Annual revenue for these devices is expected to reach nearly $3.7 billion by 2020, says the report.
“For a building to be truly considered smart, it must be able to automate the operation of its various subsystems with minimal human interference,” said Eric Woods, research director with Navigant Research. “Although this is still a nascent market, sensor technology has advanced rapidly, and companies such as Melexis, ULIS, and Panasonic have brought sophisticated products to market to meet rapidly growing demand in the coming years.”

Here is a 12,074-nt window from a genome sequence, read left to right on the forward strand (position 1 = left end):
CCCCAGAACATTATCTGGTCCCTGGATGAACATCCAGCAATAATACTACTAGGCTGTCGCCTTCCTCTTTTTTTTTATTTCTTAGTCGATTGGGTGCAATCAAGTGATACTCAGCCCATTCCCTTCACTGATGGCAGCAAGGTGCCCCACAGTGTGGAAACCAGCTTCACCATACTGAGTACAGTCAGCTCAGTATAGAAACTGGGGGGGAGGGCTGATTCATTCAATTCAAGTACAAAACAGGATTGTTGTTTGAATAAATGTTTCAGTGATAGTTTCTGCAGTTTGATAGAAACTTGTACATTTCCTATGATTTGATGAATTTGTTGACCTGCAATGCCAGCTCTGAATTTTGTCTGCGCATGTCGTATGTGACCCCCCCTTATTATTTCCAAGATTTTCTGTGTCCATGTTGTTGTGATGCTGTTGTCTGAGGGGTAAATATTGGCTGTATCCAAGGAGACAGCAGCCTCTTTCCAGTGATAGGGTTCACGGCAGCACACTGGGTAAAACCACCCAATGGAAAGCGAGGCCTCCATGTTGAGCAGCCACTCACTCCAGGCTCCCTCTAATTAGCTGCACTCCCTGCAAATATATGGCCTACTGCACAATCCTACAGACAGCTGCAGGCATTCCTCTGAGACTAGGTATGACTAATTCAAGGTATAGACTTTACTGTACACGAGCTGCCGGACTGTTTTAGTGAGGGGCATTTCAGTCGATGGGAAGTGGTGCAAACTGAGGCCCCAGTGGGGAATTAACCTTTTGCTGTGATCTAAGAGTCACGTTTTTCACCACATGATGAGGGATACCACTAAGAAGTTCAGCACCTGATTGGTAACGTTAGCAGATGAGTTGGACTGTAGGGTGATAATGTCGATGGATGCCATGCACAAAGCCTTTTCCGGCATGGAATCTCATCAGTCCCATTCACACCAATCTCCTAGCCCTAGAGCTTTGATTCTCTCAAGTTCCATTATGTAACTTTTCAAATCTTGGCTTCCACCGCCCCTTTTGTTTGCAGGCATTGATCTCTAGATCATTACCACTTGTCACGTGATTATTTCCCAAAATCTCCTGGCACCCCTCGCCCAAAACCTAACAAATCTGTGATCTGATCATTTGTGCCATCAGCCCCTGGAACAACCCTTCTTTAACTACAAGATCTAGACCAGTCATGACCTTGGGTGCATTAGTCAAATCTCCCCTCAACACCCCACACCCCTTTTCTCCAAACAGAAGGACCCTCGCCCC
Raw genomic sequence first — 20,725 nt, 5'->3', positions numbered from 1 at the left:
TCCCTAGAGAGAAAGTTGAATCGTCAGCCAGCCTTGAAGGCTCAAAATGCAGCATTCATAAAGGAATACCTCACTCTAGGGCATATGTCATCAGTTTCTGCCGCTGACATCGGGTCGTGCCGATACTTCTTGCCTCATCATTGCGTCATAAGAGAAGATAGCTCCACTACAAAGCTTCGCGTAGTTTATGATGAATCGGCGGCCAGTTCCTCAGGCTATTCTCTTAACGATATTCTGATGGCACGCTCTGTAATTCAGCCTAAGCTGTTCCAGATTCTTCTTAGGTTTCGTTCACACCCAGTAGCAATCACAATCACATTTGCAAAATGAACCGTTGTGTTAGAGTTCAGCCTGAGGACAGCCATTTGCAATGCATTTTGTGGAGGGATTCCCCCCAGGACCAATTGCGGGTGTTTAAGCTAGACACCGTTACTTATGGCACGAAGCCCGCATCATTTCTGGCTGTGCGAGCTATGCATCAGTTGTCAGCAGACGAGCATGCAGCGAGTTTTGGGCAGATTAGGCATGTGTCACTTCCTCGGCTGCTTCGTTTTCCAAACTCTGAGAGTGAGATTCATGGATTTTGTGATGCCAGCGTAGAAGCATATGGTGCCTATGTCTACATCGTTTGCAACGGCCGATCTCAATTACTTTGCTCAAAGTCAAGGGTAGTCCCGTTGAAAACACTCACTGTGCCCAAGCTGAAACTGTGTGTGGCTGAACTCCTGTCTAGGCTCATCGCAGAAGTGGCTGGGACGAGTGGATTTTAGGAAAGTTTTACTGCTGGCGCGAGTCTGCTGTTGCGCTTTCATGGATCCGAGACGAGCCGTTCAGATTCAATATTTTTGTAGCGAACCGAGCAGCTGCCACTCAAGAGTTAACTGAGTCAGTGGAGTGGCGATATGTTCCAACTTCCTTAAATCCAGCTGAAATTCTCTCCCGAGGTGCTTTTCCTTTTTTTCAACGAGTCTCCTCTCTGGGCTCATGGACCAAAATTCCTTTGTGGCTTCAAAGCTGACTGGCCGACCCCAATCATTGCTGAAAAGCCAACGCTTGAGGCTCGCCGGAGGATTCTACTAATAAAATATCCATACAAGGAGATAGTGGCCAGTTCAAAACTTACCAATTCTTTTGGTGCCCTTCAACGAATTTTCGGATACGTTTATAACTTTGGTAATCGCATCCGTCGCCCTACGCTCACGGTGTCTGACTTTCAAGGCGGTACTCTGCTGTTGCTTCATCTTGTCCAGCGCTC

New sensing technologies that draw little power are making it possible to deploy sensors deeper into buildings than ever before, according to the report. These more autonomous sensors represent a less expensive route to flexible deployment than hardwired devices, as they obviate the need to run wiring for power supply. Sensors that can be spread throughout more of the building in this way provide much more data for a more complete picture of the building environment, thereby enabling greater efficiency in terms of energy consumption.
Publication date: 12/30/2013